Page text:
By Anne Thompson | Thompson on Hollywood July 22, 2014 at 4:25PM
Norwegian actress-writer-director Liv Ullmann's adaptation of Swedish playwright August Strindberg’s 1888 classic "Miss Julie." The film starring Jessica Chastain ("Zero Dark Thirty"), Colin Farrell ("Saving Mr. Banks") and Samantha Morton ("A.I.") seeks a North American distributor. Whether it would make it into this year's Oscar race depends on how it plays in Toronto. French international sales agency Wild Bunch is handling sales.
Chastain has been in-demand, earning back-to-back Oscar nominations for supporting actress for "The Help" in 2012 and Best Actress in Kathryn Bigelow's "Zero Dark Thirty" in 2013. The Weinstein Company plans an awards push for the single-film version of "The Disappearance of Eleanor Rigby" which debuted as two films in Toronto last year. Coming November 7 is Christopher Nolan's "Interstellar." A24 will open J.C. Chandor's "A Most Violent Year" on November 14. Still to come in 2015 are Guillermo del Toro's "Crimson Peak" and the role of Marilyn Monroe in andre Domicic's "Blonde," which is in pre-production.
Ullmann wrote this English-language screenplay for her fourth feature as a director and shot the costume drama in Northern Ireland. Famous for her work with Swedish director Ingmar Bergman in such films as "Persona" and "Scenes from a Marriage," Ullmann earned two Oscar nominations in the '70s for Best Actress for Jan Troell's "The Emigrants" and Bergman's "Face to Face." She returned to the screen after four years in German director Georg Maas’ Oscar-nominated "Two Lives" (2012) and in Indian-UK director Dheeraj Akolkar’s Norwegian documentary "Liv & Ingmar" (2012), about her relationship with Bergman.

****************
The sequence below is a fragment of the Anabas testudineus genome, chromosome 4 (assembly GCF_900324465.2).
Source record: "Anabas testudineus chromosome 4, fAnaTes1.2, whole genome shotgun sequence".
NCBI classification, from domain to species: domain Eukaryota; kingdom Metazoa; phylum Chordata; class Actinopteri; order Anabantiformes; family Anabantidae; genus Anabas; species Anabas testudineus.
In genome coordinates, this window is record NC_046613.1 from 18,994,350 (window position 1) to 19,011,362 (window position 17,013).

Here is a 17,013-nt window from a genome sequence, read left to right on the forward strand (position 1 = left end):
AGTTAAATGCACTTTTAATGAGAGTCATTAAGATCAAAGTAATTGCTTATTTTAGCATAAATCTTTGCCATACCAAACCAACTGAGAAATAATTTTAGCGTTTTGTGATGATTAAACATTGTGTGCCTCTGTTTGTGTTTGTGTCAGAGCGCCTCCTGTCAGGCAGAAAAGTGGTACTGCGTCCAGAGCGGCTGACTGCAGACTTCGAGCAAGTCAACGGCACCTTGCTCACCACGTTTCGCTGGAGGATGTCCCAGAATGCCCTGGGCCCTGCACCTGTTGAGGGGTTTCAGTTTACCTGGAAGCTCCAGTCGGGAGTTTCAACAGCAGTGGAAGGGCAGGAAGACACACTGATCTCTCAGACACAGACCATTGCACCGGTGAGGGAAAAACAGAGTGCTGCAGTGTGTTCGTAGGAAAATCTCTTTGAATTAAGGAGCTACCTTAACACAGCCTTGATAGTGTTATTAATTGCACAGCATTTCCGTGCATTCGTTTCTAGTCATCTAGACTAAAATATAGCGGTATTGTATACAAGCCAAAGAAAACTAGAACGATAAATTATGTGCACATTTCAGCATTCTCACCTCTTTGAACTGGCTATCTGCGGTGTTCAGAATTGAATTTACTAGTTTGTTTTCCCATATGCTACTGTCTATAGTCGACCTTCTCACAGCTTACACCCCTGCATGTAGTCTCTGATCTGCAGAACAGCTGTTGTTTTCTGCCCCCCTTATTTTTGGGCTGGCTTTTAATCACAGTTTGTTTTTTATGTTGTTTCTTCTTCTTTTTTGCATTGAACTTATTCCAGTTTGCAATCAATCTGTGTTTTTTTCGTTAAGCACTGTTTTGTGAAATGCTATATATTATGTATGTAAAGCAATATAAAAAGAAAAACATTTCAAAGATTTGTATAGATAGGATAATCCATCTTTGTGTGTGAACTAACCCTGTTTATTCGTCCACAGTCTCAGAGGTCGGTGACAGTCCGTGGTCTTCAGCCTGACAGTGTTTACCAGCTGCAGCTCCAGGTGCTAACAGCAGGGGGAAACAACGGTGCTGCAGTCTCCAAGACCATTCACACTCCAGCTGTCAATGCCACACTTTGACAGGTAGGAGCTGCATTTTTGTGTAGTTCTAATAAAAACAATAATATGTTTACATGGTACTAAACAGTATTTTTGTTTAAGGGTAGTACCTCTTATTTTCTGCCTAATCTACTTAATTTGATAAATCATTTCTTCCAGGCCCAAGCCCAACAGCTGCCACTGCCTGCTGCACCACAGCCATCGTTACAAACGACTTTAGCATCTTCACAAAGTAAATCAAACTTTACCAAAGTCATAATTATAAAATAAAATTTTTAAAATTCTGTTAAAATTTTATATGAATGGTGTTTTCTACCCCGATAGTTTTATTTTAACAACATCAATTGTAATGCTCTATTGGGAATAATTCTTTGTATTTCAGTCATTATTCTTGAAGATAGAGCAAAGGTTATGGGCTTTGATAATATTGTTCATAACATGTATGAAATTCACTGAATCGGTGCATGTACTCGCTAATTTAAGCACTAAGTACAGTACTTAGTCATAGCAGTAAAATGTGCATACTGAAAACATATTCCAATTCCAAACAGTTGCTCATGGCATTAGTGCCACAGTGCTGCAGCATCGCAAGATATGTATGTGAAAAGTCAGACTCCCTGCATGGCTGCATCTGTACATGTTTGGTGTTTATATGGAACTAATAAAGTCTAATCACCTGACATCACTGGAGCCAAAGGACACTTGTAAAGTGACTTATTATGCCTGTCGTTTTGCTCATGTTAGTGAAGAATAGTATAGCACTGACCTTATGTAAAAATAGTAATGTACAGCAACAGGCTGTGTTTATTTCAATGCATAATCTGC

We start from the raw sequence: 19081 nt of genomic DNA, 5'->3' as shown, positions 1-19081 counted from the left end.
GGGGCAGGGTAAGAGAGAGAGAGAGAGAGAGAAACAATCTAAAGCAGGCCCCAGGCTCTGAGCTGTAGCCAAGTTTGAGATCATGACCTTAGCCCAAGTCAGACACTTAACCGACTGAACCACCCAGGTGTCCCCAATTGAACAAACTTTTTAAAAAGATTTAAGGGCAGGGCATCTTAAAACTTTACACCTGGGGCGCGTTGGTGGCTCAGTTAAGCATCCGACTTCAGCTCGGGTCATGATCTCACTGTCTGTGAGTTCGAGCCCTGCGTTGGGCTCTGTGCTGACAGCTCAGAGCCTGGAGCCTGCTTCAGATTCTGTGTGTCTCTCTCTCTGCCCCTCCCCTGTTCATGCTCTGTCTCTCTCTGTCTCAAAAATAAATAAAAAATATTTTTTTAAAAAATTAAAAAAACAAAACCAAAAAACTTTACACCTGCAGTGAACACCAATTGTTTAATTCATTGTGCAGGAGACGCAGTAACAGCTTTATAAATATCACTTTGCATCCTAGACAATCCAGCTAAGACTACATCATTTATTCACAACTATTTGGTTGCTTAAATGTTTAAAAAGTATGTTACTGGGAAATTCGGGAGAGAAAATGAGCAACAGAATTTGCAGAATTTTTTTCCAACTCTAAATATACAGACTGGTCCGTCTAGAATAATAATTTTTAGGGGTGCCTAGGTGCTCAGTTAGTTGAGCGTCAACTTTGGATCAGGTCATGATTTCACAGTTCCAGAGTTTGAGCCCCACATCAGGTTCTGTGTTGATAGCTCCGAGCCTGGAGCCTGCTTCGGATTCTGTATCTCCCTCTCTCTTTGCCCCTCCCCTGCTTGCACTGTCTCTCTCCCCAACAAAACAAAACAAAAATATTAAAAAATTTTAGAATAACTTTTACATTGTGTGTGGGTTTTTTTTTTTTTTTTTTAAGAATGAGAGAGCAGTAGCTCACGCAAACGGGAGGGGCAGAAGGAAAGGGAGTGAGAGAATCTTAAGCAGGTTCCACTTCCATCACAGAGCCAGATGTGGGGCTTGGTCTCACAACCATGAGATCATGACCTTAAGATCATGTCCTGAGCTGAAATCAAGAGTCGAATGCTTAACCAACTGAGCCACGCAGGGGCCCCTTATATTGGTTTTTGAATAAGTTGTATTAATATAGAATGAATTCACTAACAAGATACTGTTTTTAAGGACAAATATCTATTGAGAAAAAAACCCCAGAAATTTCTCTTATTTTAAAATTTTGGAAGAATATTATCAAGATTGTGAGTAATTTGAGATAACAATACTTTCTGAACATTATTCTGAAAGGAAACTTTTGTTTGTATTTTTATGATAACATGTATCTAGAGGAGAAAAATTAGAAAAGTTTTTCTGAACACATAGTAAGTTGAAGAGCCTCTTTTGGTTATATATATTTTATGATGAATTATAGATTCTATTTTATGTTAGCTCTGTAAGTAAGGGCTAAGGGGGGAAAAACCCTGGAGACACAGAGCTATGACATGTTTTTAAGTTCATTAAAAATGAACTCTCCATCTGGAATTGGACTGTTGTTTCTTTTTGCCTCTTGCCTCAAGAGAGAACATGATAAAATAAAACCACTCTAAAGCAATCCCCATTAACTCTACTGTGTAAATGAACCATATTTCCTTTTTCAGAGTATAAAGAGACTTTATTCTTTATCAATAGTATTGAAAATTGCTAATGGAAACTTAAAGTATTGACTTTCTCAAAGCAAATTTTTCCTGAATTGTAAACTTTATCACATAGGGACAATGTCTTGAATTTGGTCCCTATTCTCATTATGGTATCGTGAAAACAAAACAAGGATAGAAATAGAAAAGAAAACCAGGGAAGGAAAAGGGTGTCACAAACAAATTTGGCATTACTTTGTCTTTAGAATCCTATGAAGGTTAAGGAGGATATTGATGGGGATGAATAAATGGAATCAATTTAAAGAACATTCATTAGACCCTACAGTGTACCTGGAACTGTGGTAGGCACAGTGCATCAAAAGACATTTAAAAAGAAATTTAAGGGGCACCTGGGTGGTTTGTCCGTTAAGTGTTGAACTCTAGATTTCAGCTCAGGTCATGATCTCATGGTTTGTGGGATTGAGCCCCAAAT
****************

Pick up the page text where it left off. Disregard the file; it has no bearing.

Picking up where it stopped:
Ullman's third feature as a director, "Faithless," was released in 2000. She has also directed a documentary and a TV movie. On stage she directed Tennessee Williams’ "A Streetcar Named Desire" with Australian stars Cate Blanchett and Joel Edgerton, in Sydney as well as New York. Actors should eat this up.
Many directors have adapted Strindberg’s juicy battle of the sexes for the screen, from Sweden’s own Anna Hofman-Uddgren (1912), to UK’s Mike Figgis (1999) and American director Michael Margotta (2009).
"Miss Julie" will open in Norway two days after its Toronto debut on September 12 via Nordisk Film Distribusjon. The film is a Synnøve Hørsdal production for Norway’s Maipo Film, with UK’s The Apocalypse Films Company, France’s Senorita Films and Ireland’s Subotica Film.